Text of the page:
Welcome to the Festival of Lights
- Posted on October 19, 2022
- Estimated reading time 2 minutes
On 24 October, the Festival of Lights will be celebrated by millions of Hindus, Sikhs and Jains across the world. Known as Diwali or Deepavali, the festival is an amazing celebration of life and light.
At Avanade, many of our colleagues will be joining in on the festivities. Krishna Anand in Singapore and Patma Appalasamy in Malaysia share with us what the day means to them and how they will be celebrating:
Krishna Anand, Avanade’s HR Advisor for Growth Markets, and her family will be celebrating the festival in Singapore, where Diwali is a public holiday.
“There are lots of Hindu mythological gods associated with this festival, but I think of Diwali as a celebration of good over evil, light over darkness, or knowledge over ignorance,” says Krishna.
“It’s a very festive time. All our houses are cleaned and decorated and lit with lamps - it looks really pretty. Families and friends come together to share sweets and burst firecrackers. It’s a lot of fun and very noisy! It brings back many happy memories of my family coming together.”
“This year, I’m looking forward to wearing my ethnic attire, exchanging sweets with friends, and talking to family on video calls. We’ll be visiting Singapore’s Little India area. The whole place will be lit up and there will be a beautiful display of fireworks.”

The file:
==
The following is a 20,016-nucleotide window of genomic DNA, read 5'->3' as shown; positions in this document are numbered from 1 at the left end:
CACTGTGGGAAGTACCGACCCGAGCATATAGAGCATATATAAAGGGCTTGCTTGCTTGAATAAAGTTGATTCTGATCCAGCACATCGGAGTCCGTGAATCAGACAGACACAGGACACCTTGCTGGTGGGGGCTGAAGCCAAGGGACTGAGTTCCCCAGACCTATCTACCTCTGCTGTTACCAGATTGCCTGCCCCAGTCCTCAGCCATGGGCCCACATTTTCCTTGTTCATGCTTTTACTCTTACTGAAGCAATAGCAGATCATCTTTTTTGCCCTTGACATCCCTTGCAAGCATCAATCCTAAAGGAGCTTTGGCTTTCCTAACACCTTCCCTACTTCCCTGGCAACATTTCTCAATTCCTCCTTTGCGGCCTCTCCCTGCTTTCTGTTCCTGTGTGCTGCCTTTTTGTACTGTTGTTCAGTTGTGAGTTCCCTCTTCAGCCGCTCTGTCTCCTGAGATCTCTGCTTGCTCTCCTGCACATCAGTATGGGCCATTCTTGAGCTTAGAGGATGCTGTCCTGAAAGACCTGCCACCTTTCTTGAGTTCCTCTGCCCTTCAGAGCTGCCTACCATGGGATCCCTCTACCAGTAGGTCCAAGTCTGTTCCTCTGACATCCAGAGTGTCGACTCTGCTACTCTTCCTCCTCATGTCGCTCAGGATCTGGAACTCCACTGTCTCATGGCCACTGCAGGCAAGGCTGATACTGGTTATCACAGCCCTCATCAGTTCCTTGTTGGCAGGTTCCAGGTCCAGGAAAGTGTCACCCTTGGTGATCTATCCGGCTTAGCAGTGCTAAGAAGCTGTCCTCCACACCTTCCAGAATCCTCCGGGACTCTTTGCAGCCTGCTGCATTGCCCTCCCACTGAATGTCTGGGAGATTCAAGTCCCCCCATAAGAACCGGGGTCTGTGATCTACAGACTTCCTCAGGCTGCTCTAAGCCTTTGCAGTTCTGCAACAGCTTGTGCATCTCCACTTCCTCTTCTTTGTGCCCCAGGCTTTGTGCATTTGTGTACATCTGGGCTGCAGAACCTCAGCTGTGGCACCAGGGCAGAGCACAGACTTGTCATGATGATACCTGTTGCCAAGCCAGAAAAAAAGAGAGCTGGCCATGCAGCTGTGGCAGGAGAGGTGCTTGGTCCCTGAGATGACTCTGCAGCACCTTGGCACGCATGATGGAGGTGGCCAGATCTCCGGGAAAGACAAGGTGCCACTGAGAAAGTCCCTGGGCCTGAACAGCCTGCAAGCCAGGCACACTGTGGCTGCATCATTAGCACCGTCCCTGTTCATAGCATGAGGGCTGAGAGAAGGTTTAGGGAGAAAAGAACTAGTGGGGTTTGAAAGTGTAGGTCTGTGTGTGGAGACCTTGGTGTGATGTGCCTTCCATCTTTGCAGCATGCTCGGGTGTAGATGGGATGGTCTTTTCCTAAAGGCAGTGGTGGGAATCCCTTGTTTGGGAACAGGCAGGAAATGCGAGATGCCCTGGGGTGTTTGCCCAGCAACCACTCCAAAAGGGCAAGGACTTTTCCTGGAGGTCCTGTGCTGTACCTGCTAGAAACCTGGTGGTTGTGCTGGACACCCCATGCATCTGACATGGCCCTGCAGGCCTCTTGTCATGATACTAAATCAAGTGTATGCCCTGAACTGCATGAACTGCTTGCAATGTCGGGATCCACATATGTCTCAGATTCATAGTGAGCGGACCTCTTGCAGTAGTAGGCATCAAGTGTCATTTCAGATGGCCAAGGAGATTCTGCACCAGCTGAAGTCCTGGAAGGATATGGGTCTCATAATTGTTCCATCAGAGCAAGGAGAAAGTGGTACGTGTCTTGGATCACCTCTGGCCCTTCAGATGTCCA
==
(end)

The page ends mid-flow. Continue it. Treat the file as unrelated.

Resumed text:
Krishna encourages everyone to join in, even if Diwali isn’t a public holiday in your country, “Be part of the fun! Share some sweets, admire your colleagues’ traditional attire, and enjoy the celebrations with us.”
At the same time, Patma Appalasamy, a consultant at Avanade, will be celebrating Deepavali in Malaysia.
“Diwali is a shortened version of the Sanskrit word, Deepavali,” explains Patma. “Mythologically, in southern India, Deepavali marks the event where Lord Krishna, the incarnation of Lord Vishnu in the Dwapara Yuga, defeats the demon Narakasura. So Deepavali is dedicated to lights and prayers for a future full of joy and laughter.”
“On the eve of Deepavali, we pray to our ancestors and offer them food. The next morning, we wake up early and begin the day with a warm oil bath before sunrise to remove bad luck. We wear new clothes, light the lamps and draw beautiful rangoli kolam designs to welcome Lakshimi, the Hindu Goddess of Prosperity, into our homes.”
“After visiting the temple, we serve traditional Indian food, including delicious murukku, adhirasam and share cookies with relatives and friends. At night, we burst firecrackers!”